Jun 07 2018
10 minute read

How to Create Prospecting Dynamic Product Ads That Work

TL;DR Dynamic prospecting ad campaigns are a great, low energy way to match the right product with a similar audience. However, most marketers limit the use of DPAs to remarketing campaigns alone. Find out why this tool is invaluable for prospecting, what goes on in a good prospecting campaign and the best tips for running them.

DPAs Aren’t Just for Retargeting

For many clients, DPAs, or dynamic ads as they are sometimes called, are synonymous with retargeting. DPAs make it easy to advertise virtually all of your products within a single campaign, with little to no maintenance. These two features make Dynamic Product Ads an invaluable tool for prospecting as well.  We have seen some great success with clients using what we call Full Funnel Dynamic Ads.” In this set-up, e-commerce stores can leverage the full power of DPAs for their prospecting audience. When executed correctly, businesses scale with less hassle from daily campaign management and can focus on other parts that are necessary for successful ventures. If you want to make full use of full funnel dynamic ads, then you must get the basics right. 

Dynamic Ads for Broad Audience

The principle is pretty much the same as in retargeting: match people with the most relevant products from your product catalog. The difference is apparently in the lack of direct data signals between product <-> user matches. It is recommended in this case to use broad audience targeting because Facebook’s algorithm extrapolates data from your pixel and product catalog. Facebook looks at the particular products and tries to find users similar to people who have purchased or shown interest in them in the past. Concerning broad audience targeting and prospecting campaigns, the general rule of thumb is to aim for audience sizes of at least 1 million people.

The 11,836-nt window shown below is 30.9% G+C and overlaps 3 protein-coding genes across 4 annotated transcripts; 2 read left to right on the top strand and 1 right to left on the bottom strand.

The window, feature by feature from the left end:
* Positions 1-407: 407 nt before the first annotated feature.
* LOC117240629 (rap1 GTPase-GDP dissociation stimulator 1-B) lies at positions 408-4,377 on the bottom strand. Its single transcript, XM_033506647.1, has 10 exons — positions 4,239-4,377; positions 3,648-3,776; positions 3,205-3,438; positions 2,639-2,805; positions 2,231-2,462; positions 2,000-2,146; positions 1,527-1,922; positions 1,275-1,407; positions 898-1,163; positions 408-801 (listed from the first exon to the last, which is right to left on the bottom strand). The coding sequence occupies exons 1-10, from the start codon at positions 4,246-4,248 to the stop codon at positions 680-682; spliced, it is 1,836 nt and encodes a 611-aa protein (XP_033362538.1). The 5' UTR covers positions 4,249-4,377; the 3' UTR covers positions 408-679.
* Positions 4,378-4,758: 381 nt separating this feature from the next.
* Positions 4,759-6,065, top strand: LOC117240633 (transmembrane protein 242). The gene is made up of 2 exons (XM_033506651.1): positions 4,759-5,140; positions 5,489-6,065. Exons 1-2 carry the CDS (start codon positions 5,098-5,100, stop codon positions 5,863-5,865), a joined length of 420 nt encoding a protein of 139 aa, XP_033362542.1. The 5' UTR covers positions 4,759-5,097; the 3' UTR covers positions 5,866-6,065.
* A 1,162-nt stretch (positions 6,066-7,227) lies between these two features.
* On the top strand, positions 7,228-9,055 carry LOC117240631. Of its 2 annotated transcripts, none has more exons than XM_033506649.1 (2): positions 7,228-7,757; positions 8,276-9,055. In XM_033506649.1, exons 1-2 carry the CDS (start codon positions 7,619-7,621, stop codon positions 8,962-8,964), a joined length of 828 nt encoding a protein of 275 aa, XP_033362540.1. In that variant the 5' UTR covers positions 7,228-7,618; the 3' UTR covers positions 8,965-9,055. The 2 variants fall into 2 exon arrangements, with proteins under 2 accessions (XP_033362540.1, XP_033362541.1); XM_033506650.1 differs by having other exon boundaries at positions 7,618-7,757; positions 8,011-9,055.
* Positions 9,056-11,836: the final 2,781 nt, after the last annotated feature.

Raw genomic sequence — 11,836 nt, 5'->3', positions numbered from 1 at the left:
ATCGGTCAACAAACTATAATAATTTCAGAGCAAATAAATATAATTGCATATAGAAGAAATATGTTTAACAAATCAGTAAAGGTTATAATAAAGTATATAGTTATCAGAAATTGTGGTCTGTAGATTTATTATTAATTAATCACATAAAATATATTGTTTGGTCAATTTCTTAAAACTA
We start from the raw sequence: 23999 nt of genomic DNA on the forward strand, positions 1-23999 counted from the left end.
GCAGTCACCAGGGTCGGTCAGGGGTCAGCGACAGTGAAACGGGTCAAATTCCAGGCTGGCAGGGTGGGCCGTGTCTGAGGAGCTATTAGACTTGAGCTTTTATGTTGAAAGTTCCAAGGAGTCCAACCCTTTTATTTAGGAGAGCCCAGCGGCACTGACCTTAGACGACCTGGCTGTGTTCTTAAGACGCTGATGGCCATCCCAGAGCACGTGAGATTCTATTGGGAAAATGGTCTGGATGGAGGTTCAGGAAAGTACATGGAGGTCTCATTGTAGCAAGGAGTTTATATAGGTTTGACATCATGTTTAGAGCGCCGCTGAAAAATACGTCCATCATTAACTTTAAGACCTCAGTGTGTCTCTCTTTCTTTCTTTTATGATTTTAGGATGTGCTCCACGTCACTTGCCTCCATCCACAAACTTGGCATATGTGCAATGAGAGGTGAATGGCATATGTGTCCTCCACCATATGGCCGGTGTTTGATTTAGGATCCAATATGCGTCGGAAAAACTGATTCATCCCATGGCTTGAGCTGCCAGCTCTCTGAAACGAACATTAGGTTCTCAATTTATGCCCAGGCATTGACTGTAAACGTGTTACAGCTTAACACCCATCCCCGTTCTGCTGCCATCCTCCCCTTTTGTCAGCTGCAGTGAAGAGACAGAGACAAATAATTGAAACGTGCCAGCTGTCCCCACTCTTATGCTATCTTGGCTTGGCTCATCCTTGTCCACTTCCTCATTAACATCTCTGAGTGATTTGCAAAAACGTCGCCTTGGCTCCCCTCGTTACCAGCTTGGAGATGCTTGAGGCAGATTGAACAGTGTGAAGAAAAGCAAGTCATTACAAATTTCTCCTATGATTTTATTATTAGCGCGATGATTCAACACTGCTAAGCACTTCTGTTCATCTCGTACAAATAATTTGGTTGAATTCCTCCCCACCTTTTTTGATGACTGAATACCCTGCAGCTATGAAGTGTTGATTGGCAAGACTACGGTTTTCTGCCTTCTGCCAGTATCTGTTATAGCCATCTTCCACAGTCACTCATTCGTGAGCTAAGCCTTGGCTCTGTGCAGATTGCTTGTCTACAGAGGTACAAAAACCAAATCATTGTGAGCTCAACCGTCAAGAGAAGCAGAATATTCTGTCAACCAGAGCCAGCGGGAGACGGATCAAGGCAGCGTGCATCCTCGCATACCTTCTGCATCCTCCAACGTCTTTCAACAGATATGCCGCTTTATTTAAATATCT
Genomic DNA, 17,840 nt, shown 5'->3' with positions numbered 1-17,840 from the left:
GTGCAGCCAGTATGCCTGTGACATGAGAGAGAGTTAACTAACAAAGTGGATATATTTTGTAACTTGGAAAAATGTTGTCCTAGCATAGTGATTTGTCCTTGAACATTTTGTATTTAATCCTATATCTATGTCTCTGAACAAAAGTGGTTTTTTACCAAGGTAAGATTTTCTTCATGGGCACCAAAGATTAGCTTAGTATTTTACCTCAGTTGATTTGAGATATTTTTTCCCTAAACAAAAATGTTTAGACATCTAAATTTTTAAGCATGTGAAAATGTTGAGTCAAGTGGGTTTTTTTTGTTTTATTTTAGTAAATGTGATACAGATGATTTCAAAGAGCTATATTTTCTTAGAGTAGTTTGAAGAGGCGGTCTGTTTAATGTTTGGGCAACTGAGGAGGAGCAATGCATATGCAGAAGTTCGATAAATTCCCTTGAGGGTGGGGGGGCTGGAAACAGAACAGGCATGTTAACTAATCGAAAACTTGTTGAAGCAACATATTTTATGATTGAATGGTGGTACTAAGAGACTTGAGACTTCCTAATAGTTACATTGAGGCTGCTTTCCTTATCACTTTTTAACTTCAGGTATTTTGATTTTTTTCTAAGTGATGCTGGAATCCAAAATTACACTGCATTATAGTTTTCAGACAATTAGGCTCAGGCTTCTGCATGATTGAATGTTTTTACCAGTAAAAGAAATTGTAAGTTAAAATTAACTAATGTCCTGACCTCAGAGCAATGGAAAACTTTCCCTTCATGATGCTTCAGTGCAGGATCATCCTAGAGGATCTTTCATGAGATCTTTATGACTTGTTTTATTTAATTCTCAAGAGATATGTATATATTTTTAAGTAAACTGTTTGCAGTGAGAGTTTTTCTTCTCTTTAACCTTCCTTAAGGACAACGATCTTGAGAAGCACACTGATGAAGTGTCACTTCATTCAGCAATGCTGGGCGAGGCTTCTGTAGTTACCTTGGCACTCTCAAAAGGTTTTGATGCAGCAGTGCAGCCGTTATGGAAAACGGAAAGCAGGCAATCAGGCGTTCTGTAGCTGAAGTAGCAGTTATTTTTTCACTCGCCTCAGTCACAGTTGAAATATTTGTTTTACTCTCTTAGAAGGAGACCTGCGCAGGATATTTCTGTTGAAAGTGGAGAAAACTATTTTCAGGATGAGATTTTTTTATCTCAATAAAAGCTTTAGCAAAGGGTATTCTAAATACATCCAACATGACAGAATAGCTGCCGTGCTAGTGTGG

Dissecting Insights

While getting Broad Audience DPAs to work is celebrated for its low maintenance approach there is a slight drawback because of the relative lack of transparency. Simply put, it is hard to reach conclusions from ads promoting big product catalogs to big audiences. Optimizing DPAs is not as straightforward as changing the audience or switching up creatives - things people intuitively do with conversion campaigns. That’s why we analyzed multiple campaigns worth millions of dollars in ad spend with the aim of answering a simple question: Does Facebook promote the whole product catalog evenly?”

To find out the answer, we picked 120 ad sets, which were used to promote more than 200 products each and had significant spend. Moreover, we measured the distribution of impressions among the products inside of these ad sets.

In the chart below you can see the distribution of all the analyzed ad sets and a representation of a median. Please note, that we only analyzed the top 200 products, but the median amount of promoted products is 4 500. So the long tail is a lot longer than it appears.

dynamic product ads Facebook

To give you a better sense of the numbers:

  • 1% of your top products amount to 50% of impressions.
  • On average, the top 200 products make up 70% of impressions. 
Try comparing this curve with the actual sales volume of products in your store. That curve is generally much more shallow, with a smaller difference between the top products and the long tail. The main takeaway is that Facebook does not display each product with the same frequency in your DPAs.

As you can see, there are some campaigns in the chart that don’t experience such sharp declines - with the top product taking a reasonable 1% of impressions. These campaigns were promoting the catalog pretty evenly and saw great success. It turns out that most of these successful companies cater to a well-defined niche (e.g., young parents). On the other hand, the campaigns which saw the most significant difference between the first product and the rest were usually companies that tried to sell stuff to too many types of audiences like men’s and women’s sneakers, boots and dress shoes altogether.